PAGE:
Michael Molitch-Hou from 3D Printing Industry
Aprecia Pharmaceuticals made headlines with the announcement of the FDA’s approval of their medication Spritam, making the medicine the first 3D printed pharmaceutical to be approved by the FDA. Since then, there have been numerous 3D printed implants and materials to be deemed acceptable by the FDA for use in the medical industry, but no other drug has yet been announced, with most 3D printed pharmaceuticals still in the research phase. Aprecia continues to forge ahead announcing that Spritam is officially available to the US market.
Spirtam is specifically designed to treat a variety of seizures, including partial onset, myoclonic, and primary generalized tonic-clonic seizures. Unlike other treatments, Spirtam is 3D printed using Aprecia’s ZipDose technology. Using powderbed inkjet process licensed from ZCorp, now a part of 3D Systems, Aprecia is able to 3D print batches of the formula in such a way as to yield an instantly dissoluble tablet. With just a small amount of water, Spirtam can be taken by patients that might otherwise have difficulty swallowing a pill, such as some elderly patients. These tablets are designed to deliver large doses of the medication at once.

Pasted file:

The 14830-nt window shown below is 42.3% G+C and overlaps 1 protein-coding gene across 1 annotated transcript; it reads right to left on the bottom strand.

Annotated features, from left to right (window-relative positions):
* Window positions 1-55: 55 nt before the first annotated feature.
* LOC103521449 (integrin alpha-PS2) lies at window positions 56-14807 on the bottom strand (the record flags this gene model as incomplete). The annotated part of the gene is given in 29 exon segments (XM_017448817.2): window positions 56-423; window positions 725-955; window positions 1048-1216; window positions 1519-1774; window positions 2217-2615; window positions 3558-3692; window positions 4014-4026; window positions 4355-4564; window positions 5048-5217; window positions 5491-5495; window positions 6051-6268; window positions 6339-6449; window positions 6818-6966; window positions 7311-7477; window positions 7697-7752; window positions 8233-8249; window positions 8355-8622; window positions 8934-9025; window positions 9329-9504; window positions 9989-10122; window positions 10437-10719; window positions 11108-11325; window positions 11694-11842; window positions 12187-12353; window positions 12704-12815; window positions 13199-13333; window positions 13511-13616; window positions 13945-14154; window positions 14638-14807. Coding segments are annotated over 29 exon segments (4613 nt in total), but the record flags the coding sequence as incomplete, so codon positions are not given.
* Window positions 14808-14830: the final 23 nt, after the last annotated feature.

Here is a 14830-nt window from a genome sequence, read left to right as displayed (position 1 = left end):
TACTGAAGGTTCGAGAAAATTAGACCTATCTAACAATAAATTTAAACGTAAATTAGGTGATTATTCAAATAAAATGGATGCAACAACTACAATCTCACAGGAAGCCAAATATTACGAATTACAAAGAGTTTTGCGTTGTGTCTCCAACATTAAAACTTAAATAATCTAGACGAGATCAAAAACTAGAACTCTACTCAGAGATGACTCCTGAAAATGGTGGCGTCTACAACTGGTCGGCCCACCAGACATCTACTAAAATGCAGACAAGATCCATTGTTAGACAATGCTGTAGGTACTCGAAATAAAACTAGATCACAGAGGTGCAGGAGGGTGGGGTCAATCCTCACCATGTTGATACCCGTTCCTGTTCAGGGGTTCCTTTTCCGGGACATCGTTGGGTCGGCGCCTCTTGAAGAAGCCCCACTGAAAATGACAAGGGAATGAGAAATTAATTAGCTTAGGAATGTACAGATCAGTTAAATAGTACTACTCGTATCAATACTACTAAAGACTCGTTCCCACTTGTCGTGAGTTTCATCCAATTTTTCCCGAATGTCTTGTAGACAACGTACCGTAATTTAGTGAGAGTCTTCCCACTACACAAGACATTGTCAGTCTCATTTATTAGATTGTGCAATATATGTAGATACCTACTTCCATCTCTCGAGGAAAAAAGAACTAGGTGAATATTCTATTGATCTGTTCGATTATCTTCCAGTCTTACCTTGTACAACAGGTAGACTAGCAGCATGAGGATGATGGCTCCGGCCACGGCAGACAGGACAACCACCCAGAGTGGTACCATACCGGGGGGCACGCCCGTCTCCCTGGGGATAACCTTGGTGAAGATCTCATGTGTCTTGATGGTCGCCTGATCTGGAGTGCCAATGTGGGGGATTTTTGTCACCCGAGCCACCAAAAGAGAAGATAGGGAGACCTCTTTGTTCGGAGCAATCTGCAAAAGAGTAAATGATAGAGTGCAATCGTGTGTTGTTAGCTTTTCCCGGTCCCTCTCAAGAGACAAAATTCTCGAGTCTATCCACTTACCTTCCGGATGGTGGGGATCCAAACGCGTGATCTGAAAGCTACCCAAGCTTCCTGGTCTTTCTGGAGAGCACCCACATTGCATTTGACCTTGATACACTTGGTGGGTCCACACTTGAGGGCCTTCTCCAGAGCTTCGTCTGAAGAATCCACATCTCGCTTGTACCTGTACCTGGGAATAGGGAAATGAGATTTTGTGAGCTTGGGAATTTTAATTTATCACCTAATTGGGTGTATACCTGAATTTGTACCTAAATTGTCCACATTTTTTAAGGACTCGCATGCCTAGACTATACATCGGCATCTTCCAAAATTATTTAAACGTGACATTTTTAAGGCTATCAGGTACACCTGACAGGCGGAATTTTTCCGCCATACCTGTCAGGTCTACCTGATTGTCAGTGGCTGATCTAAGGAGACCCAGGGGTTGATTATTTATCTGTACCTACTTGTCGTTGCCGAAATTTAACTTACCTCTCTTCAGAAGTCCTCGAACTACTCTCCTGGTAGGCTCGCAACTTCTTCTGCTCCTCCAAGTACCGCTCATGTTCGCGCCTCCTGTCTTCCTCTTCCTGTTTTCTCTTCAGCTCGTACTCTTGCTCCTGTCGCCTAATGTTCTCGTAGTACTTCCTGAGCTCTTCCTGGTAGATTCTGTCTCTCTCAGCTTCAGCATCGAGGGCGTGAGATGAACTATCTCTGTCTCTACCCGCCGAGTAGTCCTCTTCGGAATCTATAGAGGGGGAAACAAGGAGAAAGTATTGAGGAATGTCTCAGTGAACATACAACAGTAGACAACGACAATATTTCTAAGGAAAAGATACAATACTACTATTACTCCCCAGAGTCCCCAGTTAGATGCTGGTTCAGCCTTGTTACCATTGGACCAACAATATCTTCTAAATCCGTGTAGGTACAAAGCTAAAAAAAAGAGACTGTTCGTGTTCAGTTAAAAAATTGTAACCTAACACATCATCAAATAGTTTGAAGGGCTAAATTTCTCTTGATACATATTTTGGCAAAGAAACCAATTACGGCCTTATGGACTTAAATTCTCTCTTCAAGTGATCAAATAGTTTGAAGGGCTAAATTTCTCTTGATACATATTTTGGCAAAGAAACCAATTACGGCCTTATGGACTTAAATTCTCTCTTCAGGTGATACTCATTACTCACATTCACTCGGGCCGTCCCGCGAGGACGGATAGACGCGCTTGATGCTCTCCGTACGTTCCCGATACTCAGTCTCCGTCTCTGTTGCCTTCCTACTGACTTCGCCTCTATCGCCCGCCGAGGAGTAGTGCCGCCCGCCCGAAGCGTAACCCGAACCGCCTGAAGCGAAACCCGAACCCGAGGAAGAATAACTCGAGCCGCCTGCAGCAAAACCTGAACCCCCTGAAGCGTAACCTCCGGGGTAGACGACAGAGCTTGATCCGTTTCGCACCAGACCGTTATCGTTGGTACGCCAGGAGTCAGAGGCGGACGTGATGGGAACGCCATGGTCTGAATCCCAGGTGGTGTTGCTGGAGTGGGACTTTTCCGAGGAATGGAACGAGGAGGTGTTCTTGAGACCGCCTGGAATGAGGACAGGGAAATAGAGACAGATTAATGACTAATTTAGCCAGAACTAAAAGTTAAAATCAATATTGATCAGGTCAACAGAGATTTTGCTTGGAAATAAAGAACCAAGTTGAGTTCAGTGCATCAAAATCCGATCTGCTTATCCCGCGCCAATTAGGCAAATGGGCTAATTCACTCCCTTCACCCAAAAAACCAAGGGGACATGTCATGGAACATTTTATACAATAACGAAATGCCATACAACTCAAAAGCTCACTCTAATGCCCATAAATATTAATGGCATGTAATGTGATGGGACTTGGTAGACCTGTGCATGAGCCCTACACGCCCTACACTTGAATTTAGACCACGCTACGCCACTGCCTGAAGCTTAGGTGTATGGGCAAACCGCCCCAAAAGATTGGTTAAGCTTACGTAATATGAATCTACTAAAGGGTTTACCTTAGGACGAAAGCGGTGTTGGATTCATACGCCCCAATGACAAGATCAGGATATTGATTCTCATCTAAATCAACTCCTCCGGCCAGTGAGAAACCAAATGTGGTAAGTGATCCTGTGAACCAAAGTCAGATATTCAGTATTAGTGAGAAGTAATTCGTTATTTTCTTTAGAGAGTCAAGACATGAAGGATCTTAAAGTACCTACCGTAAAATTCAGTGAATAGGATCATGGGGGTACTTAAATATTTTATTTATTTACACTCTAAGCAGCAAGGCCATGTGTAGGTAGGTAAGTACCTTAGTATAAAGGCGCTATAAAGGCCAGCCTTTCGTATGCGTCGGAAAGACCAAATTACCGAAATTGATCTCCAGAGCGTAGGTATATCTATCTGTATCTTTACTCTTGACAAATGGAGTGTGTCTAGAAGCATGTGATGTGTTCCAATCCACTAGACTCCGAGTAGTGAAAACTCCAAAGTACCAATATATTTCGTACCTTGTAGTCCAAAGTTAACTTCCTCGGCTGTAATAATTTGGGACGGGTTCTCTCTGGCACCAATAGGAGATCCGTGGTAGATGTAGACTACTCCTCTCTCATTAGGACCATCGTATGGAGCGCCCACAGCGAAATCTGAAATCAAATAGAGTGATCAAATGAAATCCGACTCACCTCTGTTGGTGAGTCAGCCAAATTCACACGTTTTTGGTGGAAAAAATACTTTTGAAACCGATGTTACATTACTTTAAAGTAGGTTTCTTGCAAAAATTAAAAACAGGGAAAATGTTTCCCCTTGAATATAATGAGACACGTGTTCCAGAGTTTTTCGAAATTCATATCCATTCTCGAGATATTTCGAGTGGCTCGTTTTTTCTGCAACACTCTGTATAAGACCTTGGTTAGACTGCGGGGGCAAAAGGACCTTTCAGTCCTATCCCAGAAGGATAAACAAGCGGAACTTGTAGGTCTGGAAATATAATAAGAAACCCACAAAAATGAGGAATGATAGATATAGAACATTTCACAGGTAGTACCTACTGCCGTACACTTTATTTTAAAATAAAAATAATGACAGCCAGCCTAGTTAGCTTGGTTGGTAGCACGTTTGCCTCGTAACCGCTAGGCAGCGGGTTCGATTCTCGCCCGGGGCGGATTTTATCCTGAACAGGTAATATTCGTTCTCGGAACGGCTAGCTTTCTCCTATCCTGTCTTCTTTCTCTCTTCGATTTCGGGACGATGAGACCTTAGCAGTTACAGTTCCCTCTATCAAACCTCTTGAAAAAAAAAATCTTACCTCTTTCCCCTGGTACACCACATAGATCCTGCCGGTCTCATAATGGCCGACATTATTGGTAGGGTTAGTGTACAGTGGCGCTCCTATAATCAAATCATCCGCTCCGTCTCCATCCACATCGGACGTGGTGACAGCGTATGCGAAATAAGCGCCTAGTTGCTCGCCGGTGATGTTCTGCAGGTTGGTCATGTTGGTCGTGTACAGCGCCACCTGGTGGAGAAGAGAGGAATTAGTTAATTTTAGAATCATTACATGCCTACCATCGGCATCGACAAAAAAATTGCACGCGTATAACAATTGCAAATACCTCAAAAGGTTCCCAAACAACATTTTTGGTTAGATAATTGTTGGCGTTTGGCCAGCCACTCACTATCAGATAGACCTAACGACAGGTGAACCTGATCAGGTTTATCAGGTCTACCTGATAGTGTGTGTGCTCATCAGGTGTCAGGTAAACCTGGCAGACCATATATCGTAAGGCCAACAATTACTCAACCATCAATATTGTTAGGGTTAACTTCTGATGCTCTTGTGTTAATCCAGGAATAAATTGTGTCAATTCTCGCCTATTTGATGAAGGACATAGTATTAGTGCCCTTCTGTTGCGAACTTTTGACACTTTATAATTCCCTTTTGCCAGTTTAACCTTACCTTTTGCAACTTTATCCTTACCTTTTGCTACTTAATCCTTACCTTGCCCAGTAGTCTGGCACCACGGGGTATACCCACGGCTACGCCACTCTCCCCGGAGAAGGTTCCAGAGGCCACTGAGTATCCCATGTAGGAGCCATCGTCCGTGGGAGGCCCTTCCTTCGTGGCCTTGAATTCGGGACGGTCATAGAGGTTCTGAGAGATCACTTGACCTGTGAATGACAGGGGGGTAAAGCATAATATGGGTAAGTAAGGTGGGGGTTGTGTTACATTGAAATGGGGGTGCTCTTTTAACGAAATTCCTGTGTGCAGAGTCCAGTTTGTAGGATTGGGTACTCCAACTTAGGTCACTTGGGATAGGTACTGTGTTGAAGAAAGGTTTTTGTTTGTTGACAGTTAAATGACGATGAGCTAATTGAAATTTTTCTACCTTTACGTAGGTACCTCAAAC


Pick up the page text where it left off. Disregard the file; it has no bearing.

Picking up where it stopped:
Now, the medication is officially on the market, with CEO of Apercia, Don Wetherhold, saying, “Spritam is designed to transform what it is like to take epilepsy medication, and is the first in a line of products we are developing to provide patients and their caregivers with additional treatment options.” The other products mentioned by Wetherhold will partially be made possible due to a $35 million funding round led by Deerfield Management earlier this year.
While Spritam only really tackles one problem with traditional medications, it demonstrates the potential that 3D printing has for the pharmaceutical industry as a whole. The ability to quickly dissolve a drug is really a custom solution for those with swallowing problems. As the technology improves, it’s possible that medication could be tailored to individual patients even further. Rather than have a one-size-fits-all dose for patients, for instance, we might imagine pills 3D printed for a patient based on their body weight. It may just be the beginning, but the end goal is powerful enough to fuel the race.